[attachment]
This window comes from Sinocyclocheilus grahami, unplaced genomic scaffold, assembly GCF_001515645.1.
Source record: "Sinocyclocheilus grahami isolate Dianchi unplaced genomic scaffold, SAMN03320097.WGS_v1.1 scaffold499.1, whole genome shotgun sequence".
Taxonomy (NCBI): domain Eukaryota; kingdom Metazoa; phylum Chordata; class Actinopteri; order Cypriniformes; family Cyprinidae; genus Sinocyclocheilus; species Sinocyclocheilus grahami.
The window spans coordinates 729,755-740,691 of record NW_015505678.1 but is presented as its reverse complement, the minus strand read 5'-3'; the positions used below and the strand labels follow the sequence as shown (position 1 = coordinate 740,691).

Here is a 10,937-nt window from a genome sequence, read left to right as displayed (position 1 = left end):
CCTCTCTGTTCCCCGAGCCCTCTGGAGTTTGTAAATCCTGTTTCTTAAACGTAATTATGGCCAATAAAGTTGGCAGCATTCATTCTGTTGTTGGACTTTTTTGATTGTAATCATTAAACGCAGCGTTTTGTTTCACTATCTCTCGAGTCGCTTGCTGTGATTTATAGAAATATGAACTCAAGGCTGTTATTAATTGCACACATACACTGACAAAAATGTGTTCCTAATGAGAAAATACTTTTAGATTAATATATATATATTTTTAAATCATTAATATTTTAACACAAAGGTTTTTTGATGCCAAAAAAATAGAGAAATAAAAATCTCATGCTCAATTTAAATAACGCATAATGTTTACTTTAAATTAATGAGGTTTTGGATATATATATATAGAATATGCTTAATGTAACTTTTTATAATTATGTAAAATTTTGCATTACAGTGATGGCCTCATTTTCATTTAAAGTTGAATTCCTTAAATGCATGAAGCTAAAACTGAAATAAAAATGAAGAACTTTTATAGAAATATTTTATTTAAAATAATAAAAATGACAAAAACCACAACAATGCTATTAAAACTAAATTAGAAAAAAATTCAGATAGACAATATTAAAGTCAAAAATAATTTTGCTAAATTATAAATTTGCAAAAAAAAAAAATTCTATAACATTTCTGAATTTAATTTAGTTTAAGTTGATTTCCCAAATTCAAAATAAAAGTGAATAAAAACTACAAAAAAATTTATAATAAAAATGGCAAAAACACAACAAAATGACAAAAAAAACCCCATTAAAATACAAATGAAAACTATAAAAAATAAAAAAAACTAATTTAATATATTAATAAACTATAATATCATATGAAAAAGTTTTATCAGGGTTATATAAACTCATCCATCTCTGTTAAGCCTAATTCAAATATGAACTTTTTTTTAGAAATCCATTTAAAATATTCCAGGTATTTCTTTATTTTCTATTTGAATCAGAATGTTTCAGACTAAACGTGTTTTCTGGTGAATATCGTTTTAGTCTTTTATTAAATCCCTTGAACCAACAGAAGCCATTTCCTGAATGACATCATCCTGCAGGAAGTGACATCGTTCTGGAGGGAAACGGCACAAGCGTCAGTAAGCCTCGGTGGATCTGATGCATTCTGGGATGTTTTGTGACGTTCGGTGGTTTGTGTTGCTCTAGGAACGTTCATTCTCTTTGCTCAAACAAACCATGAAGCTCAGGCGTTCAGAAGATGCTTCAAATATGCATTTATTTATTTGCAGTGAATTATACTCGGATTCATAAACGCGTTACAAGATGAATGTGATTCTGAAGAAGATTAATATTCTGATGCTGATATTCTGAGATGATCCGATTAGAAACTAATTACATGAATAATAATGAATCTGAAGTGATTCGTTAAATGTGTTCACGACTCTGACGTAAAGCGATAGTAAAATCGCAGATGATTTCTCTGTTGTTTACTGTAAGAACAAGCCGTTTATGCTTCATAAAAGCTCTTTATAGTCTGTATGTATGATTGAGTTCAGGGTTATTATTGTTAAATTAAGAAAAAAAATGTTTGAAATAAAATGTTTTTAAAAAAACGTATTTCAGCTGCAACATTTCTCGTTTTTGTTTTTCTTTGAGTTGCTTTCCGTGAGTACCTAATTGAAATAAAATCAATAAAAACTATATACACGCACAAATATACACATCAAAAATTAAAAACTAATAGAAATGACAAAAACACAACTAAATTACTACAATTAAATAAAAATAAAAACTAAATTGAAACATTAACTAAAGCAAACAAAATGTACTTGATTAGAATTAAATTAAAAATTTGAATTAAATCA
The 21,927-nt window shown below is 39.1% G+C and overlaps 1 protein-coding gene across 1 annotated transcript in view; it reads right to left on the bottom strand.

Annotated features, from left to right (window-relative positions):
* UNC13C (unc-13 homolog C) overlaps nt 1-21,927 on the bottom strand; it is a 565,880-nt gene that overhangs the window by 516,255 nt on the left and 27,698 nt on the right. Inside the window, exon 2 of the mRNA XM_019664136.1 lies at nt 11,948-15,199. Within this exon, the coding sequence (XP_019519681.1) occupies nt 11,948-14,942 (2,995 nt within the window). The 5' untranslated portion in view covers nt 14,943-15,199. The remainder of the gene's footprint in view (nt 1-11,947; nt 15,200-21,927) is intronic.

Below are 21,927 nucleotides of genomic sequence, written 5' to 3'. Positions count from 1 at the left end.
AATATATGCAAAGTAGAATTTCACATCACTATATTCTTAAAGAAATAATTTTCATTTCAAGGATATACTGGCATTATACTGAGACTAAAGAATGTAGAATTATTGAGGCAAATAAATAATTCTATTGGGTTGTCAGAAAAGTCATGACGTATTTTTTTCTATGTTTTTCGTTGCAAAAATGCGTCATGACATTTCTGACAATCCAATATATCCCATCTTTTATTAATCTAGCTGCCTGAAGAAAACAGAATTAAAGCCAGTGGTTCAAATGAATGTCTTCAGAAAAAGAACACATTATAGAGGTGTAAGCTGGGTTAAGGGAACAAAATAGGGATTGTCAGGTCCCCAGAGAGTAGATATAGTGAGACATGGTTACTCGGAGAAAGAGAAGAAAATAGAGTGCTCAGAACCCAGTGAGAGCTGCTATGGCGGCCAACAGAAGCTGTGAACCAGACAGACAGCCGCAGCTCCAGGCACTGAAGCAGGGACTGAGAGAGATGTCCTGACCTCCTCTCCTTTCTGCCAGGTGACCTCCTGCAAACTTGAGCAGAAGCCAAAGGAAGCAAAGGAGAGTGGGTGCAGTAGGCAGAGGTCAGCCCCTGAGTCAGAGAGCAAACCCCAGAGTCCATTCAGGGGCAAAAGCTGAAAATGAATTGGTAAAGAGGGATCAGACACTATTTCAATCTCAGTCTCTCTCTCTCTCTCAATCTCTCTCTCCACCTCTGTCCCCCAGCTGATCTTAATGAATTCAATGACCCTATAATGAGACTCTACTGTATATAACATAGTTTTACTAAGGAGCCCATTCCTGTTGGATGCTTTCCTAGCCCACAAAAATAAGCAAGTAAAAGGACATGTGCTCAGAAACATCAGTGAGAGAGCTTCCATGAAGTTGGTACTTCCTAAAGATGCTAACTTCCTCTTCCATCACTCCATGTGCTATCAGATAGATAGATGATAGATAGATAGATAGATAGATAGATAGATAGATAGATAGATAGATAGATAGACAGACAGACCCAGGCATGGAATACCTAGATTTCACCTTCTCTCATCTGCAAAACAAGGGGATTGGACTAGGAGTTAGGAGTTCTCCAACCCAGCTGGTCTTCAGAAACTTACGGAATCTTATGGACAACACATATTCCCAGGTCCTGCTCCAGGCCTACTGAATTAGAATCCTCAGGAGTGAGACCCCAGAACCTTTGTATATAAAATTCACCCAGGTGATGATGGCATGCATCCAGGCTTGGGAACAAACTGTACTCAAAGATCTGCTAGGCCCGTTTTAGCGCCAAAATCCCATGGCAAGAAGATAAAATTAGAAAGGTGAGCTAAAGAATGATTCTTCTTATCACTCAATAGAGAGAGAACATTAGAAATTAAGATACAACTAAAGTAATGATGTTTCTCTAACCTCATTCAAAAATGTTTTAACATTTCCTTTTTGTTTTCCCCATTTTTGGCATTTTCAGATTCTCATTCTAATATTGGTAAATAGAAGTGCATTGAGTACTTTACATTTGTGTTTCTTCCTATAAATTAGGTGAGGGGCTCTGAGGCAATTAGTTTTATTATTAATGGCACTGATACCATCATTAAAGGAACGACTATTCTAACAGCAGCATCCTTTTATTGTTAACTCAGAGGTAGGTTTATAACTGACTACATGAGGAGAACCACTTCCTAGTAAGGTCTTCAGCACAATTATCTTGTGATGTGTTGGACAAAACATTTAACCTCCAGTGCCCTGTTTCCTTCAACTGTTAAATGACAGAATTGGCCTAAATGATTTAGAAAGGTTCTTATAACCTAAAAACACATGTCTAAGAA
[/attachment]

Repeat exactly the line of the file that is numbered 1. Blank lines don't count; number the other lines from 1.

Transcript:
This window comes from Sinocyclocheilus grahami, unplaced genomic scaffold, assembly GCF_001515645.1.